My friends at rightreading.com say it best. "It's at the middle where you start to fear that you've painted yourself into a corner, that your work isn't good enough, that you will never finish." No freaking kidding. Been there. Done that. Corner definitely painted.
I remember sending an email to a friend when I had reached the middle of my story. It said something to the effect of, "Poor (main character's name). He's just stuck in the middle of a story that is going nowhere. Will he get the girl? I don't know. Will he win the day? No clue. Might he die in a fiery car crash? It's getting more and more possible." Thankfully that friend was there to stop me from murdering my innocent main character in cold blood. I'm not gonna lie, it got close a time or two.
Rightreading.com goes on to say "You've got to suck it up and work through this middle patch." Alright, rightreading, you asked me to suck it up, so suck I shall! It helped a little bit to write after the black-hole of the middle. When I started writing pieces of the end, the excitement came back. It brought focus and direction back to the unending middle section.
So good luck to all of you out there stuck in the middle. Though offing your main character in some massive space alien battle would feel really good when your are stuck, you too can get through this!
Wednesday, February 3, 2010
Catcher in the Rye
Grapes of Wrath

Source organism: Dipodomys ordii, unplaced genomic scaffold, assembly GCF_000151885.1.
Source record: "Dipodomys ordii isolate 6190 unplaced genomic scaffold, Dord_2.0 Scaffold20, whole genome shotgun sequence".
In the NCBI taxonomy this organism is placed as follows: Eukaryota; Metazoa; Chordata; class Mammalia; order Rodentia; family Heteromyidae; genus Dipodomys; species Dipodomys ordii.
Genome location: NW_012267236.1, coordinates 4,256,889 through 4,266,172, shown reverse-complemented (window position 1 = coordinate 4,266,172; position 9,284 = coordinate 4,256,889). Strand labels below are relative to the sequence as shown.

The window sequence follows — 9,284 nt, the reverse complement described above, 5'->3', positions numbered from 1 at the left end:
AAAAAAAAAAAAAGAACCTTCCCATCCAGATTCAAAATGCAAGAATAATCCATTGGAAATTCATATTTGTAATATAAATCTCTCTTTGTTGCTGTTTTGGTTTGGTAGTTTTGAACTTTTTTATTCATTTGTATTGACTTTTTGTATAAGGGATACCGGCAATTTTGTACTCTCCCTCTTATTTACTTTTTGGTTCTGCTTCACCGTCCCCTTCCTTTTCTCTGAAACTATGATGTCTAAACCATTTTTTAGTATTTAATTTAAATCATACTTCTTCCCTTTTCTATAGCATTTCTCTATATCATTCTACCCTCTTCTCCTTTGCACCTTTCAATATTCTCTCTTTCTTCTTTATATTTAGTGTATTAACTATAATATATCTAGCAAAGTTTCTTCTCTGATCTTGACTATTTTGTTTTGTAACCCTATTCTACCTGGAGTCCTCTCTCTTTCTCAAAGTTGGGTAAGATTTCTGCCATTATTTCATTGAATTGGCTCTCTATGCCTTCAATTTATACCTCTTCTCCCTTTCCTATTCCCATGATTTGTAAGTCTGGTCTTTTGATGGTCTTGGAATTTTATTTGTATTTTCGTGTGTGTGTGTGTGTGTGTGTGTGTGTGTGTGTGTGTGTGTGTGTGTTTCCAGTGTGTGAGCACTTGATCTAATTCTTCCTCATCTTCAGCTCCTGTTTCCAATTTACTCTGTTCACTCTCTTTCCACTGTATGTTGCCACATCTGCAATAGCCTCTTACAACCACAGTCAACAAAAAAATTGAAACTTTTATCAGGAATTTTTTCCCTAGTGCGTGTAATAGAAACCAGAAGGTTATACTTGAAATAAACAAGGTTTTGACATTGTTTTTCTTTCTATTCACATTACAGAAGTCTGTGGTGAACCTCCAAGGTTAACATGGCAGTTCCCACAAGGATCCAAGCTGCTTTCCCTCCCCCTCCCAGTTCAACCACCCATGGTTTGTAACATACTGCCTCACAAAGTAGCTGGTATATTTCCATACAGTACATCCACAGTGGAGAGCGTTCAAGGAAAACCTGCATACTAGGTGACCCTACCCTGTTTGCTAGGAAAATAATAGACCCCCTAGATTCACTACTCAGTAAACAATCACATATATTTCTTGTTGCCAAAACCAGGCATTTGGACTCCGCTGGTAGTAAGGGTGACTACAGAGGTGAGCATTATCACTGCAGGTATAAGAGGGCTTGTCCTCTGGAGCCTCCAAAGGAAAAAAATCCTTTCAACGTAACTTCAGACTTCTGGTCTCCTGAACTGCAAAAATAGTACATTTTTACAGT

Brave New World
Tess of the D'Ubervilles
Lord of the Flies
What do all of these books have in common?
Famous authors? Of course.
All books I had to read in high school but didn't really enjoy? Most definitely.
All of these books, as my English teachers have told me, are scathing indictments of human nature. They are deep and meaningful and shed a harsh light on the human psyche blah, blah, blah.
Don't get me wrong. These books MUST be read. To me, they are the broccoli, peas and carrots of the literary world. If we are to have a good, solid base in literature or writing, these must be consumed, whether you like it or not (Sorry, I was just channeling my mom there for a minute)
I let books like these stop me from writing for a long time. I really thought good literature had to be about suffering and pain and provide shocking commentary about the social condition. And since I am about as deep as a thimble, there was no way that I was going to be able to produce such deep, meaningful and lasting work as the aforementioned authors had.
But then I had a realization. There are other thimbles out there just like me who may want to read what I want to write. Maybe what I can write would constitute the after dinner mint at the literature buffet. Maybe what I write would be the extra splenda left over in the packet after the rest had been dumped into the after dinner coffee. But I had hope that what I had to say was good enough to at least try to get out there.
So thimbles unite! I'm writing what makes me happy. Even if it is just for me.